Products with specific user demands
Class 3 consists of products with specific user demands. This makes switching products and/ or suppliers more difficult. The ICC needs to work with the user and the purchasing department to see if it is possible to switch to class 2 products resulting in lower total costs (Gelderman and Van Weele 2002). Class 3 products are generally hard to manage and require time and effort from ICC management to discuss standardisation potential with internal users (Olsen and Ellram 1997).
Care-related products (consumables)
Class 4 consists of care-related products (consumables) specific to equipment. It is vital to use the Total Cost of Ownership concept to make well-founded choices about equipment in combination with consumables. Most equipment is used for many years, and switching consumables is difficult or even impossible during the operational lifetime of the equipment. Significant time investment is necessary from ICC management, but only during the PP of the equipment. Furthermore, a regular review of consumables can be used to identify alternatives for consumables during the operational lifetime of the equipment.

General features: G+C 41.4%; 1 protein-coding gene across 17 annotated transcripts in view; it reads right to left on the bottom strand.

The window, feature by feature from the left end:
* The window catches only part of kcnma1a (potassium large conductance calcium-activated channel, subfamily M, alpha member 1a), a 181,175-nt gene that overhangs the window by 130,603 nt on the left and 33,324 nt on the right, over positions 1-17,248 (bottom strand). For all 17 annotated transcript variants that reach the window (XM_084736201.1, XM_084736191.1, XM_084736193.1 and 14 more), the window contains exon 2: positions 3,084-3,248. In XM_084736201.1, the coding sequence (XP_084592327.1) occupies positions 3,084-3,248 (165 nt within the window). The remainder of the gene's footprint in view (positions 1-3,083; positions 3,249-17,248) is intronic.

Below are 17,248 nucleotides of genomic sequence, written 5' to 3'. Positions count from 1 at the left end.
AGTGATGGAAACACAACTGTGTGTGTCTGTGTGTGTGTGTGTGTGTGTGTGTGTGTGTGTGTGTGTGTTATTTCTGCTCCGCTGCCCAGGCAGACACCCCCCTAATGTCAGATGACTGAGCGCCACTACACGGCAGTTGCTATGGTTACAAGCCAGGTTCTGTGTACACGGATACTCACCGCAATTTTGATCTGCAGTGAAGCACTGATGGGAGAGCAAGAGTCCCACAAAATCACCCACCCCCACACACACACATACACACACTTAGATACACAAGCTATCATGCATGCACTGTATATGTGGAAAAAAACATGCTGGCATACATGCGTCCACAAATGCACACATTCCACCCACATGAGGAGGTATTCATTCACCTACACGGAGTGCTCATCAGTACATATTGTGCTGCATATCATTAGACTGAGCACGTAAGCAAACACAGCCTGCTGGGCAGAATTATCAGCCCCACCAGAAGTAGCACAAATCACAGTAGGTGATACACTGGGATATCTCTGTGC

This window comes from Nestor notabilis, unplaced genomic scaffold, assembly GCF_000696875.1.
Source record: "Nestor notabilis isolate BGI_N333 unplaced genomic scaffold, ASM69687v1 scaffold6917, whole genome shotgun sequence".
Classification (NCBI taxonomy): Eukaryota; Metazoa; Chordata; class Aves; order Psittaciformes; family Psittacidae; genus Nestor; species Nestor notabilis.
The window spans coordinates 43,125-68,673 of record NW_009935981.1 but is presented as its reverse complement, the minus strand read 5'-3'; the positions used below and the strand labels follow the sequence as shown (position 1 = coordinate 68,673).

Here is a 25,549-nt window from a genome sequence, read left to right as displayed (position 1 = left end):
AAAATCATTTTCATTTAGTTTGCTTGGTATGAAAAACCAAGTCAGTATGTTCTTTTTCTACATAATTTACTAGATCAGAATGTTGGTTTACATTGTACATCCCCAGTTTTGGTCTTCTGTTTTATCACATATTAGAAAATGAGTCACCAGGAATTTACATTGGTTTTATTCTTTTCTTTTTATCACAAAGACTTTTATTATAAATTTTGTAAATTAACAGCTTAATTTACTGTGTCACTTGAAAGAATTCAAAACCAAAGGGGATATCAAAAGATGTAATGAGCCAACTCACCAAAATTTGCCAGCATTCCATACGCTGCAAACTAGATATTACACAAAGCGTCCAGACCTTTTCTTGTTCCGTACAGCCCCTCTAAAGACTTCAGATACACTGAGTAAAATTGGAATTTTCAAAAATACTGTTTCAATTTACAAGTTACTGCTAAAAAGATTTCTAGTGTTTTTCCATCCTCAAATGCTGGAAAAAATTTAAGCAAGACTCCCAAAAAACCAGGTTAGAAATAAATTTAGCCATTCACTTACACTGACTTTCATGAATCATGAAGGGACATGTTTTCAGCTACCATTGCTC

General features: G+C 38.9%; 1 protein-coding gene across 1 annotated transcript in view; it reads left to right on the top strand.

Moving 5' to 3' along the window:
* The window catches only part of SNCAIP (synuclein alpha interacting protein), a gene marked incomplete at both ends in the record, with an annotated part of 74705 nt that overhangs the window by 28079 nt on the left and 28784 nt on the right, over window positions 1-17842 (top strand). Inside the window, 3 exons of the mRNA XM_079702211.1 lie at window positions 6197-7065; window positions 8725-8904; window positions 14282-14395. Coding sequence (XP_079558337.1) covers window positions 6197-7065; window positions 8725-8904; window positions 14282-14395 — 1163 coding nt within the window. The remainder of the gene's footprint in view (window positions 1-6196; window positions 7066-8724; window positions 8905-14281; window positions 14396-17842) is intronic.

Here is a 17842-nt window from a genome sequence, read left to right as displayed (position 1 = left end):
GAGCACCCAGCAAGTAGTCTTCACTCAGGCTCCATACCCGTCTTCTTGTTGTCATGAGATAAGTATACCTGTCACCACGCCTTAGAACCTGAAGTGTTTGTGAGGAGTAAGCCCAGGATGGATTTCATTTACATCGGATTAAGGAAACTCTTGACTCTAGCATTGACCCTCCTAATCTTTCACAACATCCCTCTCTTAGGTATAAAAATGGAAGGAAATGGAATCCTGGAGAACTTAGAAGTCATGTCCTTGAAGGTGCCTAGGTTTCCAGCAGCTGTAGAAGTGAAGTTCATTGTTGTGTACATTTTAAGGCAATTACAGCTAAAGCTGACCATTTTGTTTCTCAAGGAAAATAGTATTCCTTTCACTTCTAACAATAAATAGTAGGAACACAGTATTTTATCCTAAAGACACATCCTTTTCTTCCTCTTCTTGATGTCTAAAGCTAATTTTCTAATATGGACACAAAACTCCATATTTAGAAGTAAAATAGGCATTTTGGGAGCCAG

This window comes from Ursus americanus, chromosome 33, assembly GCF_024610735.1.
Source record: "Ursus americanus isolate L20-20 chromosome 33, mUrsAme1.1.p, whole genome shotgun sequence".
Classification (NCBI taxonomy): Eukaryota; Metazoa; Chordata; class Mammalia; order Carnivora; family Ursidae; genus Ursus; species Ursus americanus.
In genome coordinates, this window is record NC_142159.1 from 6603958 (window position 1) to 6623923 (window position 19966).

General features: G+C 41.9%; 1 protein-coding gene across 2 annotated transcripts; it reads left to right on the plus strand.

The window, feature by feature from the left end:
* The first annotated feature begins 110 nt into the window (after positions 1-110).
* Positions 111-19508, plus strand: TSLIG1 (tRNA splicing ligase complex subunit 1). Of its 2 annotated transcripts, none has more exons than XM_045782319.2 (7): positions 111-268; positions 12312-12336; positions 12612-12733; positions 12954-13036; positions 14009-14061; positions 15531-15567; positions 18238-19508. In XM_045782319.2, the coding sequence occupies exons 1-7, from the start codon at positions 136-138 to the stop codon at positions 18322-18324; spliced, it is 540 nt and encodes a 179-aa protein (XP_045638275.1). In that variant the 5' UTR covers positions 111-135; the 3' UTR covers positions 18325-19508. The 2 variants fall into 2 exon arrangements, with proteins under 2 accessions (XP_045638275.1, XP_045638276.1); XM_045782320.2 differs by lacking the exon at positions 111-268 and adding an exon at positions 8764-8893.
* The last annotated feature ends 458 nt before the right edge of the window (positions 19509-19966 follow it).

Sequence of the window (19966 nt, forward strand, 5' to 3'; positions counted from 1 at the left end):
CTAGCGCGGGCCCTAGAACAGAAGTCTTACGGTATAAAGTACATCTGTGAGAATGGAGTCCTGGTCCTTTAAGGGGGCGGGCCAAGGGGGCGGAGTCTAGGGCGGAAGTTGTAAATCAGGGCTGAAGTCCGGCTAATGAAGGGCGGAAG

Strategic healthcare products
Finally, class 5 consists of strategic healthcare products used for the specific patient population of an academic hospital. Care for these high-demand patients results in new scientific knowledge and innovative products can directly influence chances of survival. This makes this ICC different from an ICC in a non-academic hospital. In this product class the focus is on developing products for care together with the supplier. There is a long-term commitment, and creating a partnership with the supplier is essential (Olsen and Ellram 1997), with investments from both sides (Gadde and Snehota 2000). The ICC needs to be part of the complete PP to build the required buyer-supplier relationship and influence decisions.